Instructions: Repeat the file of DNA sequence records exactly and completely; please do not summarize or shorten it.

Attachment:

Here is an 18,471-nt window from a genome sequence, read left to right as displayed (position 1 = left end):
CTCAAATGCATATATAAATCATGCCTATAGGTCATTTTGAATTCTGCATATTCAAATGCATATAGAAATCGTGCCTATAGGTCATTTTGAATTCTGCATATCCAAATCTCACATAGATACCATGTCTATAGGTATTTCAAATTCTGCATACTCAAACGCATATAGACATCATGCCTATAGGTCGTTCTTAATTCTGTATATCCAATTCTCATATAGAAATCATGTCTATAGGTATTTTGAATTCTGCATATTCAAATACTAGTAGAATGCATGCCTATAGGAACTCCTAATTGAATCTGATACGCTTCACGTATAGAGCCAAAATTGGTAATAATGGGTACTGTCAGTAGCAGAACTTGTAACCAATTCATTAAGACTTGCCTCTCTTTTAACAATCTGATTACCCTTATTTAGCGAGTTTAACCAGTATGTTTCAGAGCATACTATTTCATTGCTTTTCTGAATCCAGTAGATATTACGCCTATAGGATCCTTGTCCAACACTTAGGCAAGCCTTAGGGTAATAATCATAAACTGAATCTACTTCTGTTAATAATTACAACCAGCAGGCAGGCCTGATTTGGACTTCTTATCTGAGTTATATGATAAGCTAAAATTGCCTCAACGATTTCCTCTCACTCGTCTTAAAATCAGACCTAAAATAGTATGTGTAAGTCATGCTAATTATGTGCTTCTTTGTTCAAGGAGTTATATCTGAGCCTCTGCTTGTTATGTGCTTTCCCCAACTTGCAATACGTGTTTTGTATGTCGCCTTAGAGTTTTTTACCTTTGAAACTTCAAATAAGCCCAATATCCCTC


Here is an 18,471-nt window from a genome sequence, read left to right as displayed (position 1 = left end):
CTCAAATGCATATATAAATCATGCCTATAGGTCATTTTGAATTCTGCATATTCAAATGCATATAGAAATCGTGCCTATAGGTCATTTTGAATTCTGCATATCCAAATCTCACATAGATACCATGTCTATAGGTATTTCAAATTCTGCATACTCAAACGCATATAGACATCATGCCTATAGGTCGTTCTTAATTCTGTATATCCAATTCTCATATAGAAATCATGTCTATAGGTATTTTGAATTCTGCATATTCAAATACTAGTAGAATGCATGCCTATAGGAACTCCTAATTGAATCTGATACGCTTCACGTATAGAGCCAAAATTGGTAATAATGGGTACTGTCAGTAGCAGAACTTGTAACCAATTCATTAAGACTTGCCTCTCTTTTAACAATCTGATTACCCTTATTTAGCGAGTTTAACCAGTATGTTTCAGAGCATACTATTTCATTGCTTTTCTGAATCCAGTAGATATTACGCCTATAGGATCCTTGTCCAACACTTAGGCAAGCCTTAGGGTAATAATCATAAACTGAATCTACTTCTGTTAATAATTACAACCAGCAGGCAGGCCTGATTTGGACTTCTTATCTGAGTTATATGATAAGCTAAAATTGCCTCAACGATTTCCTCTCACTCGTCTTAAAATCAGACCTAAAATAGTATGTGTAAGTCATGCTAATTATGTGCTTCTTTGTTCAAGGAGTTATATCTGAGCCTCTGCTTGTTATGTGCTTTCCCCAACTTGCAATACGTGTTTTGTATGTCGCCTTAGAGTTTTTTACCTTTGAAACTTCAAATAAGCCCAATATCCCTC